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Source: media reports

The glacial judicial system

The glacial judicial system
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First Published: Fri, Feb 27 2009. 12 26 AM IST

Illustration: Jayachandran / Mint
Illustration: Jayachandran / Mint
Updated: Fri, Feb 27 2009. 11 36 AM IST
On Wednesday, a New Delhi district judge sentenced former Union communications minister Sukh Ram to three years imprisonment for, among other crimes, illegally usurping Rs4.25 crore when he was a cabinet minister.
Although it’s surprising that a Congress bigwig actually received prison time, the delay in judgement is particularly troubling: Justice took 13 years. But 83-year-old Ram certainly didn’t feel that way; he told The Indian Express the district judges were in a hurry to reach the high court. “I think I became a victim of this rush,” he said.
Illustration: Jayachandran / Mint
Now wait a moment, 13 years is a rush?
Ram’s case is indicative of a grave problem with the Indian justice system, which abets political corruption. The judicial system is so glacial that, in many cases, the legal process is circumvented. Such a strain fails to hold individuals accountable and leaves many so jaded with the courts that they don’t bother engaging with them in the first place.
This month, Delhi’s high court released a damning indictment of itself. In its report, the court said it would take a whopping 466 years to clear its caseload. On average, it has 64 cases a day, spending about 5 minutes on each one.
Even the most diligent court cannot actually deliver fair judgement in 5 minutes per case. And this is a high court which, one would hope, is dealing with the most pressing matters passed on from district courts.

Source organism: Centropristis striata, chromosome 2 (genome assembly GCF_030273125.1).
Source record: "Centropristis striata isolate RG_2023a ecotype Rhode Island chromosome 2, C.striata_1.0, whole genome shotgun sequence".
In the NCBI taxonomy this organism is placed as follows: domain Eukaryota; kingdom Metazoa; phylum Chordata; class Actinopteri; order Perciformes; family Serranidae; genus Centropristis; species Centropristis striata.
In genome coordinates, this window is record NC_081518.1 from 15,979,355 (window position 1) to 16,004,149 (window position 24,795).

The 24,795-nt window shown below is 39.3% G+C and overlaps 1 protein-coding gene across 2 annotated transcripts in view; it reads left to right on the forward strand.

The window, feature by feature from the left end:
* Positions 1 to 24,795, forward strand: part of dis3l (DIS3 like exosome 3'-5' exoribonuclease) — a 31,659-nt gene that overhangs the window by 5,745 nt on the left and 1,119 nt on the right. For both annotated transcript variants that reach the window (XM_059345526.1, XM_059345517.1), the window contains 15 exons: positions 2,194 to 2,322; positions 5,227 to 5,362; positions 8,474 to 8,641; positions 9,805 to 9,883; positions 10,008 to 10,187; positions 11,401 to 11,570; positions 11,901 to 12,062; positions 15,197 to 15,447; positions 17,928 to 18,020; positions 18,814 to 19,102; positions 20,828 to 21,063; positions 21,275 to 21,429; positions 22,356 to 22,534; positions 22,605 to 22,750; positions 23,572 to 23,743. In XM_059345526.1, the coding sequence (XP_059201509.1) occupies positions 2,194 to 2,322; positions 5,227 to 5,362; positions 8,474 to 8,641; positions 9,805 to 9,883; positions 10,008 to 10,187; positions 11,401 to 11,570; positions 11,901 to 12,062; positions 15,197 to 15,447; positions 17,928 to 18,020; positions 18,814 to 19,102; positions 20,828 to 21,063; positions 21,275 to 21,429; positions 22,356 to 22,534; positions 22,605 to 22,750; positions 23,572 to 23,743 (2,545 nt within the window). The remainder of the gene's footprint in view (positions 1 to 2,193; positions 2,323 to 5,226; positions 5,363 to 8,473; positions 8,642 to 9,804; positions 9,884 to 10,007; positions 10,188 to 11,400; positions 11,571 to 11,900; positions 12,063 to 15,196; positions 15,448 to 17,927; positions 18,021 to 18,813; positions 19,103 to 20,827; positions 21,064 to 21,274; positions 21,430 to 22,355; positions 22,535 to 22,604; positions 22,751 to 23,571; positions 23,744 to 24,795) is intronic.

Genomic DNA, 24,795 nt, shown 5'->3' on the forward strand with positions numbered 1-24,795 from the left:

The high court’s report is staggering in many regards: At least 600 cases are older than 20 years. Surely justice cannot be served two decades after an incident—by then many involved in the proceedings may be deceased.
Delhi chief justice Ajit Prakash Shah pleads in the report: “These figures only highlight the crushing load which the courts —the Delhi high court being no exception—have to shoulder.”
To attain a truly effective Indian judicial system, broad reforms are necessary. First, the appeal processes must be reformed. As it is, much of the high court’s work is appeals passed on from lower courts. The district courts need a stronger vetting process of appeals.
Finally, the number of lower courts must be drastically increased to tackle the crushing caseload before it becomes a bottleneck at the top. In many situations, the most mundane of offences—say, a traffic cop taking a Rs500 bribe—are never prosecuted because of the time such an endeavour would entail. This contributes to a culture of corruption. If the courts can’t stop Rs500 bribes, is it any wonder it took 13 years for Ram to be charged for the theft of crores?
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First Published: Fri, Feb 27 2009. 12 26 AM IST